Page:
Ingush leader Yunus-bek Yevkurov is trying to explain why he signed an unpopular border agreement with Chechnya last month. In comments to the magazine RBC, Yevkurov said the motivation to revisit the Ingush-Chechen boundary was “spontaneously” prompted by public backlash to excavation work in the Ingush village of Arshty by the Chechen road-work company “Chechenavtodor.” When the Chechen bulldozer appeared on Ingush territory, Yevkurov says, locals became alarmed that Chechen officials were trying to seize their land.
Despite the “spontaneous” origins of the border agreement, Yevkurov insists that he spent a month drafting it, before meeting with Chechen leader Ramzan Kadyrov. Yevkurov also says he discussed the plan roughly five times with members in the Ingush parliament and local government.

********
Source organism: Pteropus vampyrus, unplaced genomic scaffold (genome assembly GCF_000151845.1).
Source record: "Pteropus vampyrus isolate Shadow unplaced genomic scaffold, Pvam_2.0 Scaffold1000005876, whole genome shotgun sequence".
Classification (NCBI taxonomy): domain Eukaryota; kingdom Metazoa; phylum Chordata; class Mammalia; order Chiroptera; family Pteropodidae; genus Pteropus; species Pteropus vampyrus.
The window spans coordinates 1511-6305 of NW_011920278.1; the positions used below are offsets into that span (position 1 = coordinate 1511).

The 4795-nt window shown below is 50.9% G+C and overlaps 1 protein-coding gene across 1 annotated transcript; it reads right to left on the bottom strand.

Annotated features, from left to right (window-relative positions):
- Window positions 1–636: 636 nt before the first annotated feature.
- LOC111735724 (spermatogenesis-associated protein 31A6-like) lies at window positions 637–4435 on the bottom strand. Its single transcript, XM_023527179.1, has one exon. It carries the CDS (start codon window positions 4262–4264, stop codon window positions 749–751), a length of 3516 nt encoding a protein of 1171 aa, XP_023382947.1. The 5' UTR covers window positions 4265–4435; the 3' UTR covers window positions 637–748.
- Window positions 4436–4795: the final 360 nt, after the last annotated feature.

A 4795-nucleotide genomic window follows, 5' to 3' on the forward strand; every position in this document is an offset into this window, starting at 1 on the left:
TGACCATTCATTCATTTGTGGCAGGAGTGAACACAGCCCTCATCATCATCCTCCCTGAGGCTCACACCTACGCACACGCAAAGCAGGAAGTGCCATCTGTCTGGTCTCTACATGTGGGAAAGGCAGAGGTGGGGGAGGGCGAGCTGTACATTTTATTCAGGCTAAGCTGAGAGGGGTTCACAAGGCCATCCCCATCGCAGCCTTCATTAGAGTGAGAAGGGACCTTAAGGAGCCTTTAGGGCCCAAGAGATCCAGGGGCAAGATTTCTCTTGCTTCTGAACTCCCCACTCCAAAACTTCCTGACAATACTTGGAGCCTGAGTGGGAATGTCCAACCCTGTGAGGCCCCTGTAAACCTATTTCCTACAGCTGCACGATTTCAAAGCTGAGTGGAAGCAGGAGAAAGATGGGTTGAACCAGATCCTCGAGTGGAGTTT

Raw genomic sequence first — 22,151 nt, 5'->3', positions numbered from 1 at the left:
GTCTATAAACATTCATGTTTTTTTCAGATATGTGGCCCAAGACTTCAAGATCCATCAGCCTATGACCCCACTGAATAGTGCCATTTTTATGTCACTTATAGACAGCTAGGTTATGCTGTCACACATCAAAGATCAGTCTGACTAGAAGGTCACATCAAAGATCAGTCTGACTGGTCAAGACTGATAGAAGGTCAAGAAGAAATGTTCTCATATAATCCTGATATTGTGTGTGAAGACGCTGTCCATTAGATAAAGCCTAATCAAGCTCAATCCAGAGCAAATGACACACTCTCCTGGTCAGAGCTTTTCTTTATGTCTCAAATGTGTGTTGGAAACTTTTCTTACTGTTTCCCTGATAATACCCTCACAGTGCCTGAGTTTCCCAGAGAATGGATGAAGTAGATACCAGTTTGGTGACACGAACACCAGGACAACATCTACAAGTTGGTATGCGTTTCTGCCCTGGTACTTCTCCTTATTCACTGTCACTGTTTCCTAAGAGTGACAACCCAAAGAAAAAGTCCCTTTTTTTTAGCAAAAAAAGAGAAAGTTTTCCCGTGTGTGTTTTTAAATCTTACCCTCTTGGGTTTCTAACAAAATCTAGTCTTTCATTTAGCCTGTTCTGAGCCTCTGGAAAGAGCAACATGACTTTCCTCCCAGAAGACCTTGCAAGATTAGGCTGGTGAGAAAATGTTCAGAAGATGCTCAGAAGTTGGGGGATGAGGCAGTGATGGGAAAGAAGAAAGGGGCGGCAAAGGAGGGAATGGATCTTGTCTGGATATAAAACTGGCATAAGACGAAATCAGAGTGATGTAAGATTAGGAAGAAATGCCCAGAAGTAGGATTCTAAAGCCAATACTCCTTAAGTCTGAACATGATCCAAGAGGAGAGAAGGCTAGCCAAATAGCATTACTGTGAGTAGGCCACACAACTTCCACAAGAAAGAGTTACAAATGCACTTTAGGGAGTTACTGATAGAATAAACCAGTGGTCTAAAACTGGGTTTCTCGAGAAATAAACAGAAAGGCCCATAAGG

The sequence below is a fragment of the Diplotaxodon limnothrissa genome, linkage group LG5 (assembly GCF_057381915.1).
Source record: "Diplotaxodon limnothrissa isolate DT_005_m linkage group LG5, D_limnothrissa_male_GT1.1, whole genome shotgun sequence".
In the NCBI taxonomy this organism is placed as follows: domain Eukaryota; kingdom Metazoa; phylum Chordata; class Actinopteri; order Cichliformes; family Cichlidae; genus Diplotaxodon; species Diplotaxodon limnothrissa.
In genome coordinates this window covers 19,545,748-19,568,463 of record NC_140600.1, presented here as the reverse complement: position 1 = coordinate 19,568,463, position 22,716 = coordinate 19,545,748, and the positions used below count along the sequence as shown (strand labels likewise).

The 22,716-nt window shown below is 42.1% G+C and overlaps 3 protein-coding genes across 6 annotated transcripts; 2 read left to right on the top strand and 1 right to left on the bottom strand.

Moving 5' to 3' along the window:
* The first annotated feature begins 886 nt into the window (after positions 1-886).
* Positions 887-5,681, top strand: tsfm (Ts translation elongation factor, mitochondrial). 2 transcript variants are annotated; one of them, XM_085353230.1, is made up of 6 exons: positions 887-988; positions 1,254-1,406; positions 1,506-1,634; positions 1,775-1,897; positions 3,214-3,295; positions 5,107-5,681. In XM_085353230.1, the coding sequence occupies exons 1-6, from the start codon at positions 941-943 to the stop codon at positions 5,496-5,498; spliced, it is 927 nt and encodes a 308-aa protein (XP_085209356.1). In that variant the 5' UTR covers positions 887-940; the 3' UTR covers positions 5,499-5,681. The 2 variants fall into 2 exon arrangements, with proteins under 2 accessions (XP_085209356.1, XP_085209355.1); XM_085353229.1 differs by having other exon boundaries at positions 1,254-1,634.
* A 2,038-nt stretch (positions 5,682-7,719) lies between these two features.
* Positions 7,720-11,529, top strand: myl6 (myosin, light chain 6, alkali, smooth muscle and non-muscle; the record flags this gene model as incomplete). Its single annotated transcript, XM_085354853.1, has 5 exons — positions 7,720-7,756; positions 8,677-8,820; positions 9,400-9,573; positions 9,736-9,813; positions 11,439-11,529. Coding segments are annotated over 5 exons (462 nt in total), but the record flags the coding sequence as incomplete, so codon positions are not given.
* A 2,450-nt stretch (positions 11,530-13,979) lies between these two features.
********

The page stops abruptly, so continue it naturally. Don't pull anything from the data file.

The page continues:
Since Yevkurov signed the border deal with Chechnya (amid resistance from the republic’s parliament and Constitutional Court), thousands of locals have protested in Magas. State officials have agreed to permit the demonstrations until October 15.